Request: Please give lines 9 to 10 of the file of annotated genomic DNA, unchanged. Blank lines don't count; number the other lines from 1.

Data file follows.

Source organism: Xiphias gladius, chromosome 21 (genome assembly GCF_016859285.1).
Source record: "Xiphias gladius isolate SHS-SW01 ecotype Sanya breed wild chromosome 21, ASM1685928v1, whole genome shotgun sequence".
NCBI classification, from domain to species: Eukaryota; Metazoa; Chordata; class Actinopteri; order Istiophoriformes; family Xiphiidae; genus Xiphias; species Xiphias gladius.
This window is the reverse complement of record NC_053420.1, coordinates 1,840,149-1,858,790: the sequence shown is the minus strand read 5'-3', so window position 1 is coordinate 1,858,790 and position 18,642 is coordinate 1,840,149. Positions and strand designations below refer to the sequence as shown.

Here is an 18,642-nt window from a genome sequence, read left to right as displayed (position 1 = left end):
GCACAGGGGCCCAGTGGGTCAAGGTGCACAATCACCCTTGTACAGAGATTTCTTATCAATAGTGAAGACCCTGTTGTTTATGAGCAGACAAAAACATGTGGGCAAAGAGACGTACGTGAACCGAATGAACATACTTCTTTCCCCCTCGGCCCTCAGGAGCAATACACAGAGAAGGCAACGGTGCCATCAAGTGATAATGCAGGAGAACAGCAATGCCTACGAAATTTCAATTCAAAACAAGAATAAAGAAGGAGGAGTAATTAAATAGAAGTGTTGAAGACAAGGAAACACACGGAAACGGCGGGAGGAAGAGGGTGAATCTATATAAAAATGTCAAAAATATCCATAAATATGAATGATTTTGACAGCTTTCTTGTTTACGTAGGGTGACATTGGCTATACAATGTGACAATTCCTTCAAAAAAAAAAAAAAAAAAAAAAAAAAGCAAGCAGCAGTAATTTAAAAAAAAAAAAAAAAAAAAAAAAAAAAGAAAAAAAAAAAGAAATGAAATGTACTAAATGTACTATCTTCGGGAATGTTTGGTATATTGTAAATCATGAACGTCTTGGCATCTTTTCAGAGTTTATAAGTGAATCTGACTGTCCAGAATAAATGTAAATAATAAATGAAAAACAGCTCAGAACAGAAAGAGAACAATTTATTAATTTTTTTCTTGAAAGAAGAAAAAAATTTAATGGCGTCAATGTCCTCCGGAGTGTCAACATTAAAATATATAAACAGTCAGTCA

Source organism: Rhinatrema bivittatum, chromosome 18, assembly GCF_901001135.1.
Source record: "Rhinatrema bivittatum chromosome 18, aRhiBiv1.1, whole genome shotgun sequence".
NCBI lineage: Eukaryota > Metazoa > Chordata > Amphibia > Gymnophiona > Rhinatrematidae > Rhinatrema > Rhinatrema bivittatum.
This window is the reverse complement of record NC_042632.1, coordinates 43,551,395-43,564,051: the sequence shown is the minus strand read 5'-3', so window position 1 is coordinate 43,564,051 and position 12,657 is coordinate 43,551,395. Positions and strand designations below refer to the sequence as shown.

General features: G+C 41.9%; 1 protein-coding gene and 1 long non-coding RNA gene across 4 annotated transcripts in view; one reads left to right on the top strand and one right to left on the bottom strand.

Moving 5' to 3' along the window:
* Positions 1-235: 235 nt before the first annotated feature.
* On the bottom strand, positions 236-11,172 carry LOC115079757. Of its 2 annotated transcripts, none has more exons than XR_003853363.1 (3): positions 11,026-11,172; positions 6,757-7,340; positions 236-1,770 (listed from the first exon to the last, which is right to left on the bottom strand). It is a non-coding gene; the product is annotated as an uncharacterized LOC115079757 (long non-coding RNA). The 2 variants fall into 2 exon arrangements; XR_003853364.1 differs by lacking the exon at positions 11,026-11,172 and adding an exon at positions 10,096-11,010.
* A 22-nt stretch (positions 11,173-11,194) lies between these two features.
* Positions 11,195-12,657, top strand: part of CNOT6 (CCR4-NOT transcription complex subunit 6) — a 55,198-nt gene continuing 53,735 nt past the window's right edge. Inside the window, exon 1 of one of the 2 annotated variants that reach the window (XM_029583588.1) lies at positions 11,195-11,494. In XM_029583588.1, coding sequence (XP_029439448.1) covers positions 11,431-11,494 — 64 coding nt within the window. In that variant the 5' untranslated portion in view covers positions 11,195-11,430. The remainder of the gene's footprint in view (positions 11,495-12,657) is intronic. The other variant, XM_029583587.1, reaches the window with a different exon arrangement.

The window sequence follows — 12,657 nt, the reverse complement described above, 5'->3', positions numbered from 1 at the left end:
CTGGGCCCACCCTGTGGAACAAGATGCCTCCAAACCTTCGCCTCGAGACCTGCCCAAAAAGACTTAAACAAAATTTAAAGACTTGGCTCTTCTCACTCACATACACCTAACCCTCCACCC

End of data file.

NCBI lineage: Eukaryota > Metazoa > Chordata > Amphibia > Gymnophiona > Rhinatrematidae > Rhinatrema > Rhinatrema bivittatum.
This window is the reverse complement of record NC_042632.1, coordinates 43,551,395-43,564,051: the sequence shown is the minus strand read 5'-3', so window position 1 is coordinate 43,564,051 and position 12,657 is coordinate 43,551,395. Positions and strand designations below refer to the sequence as shown.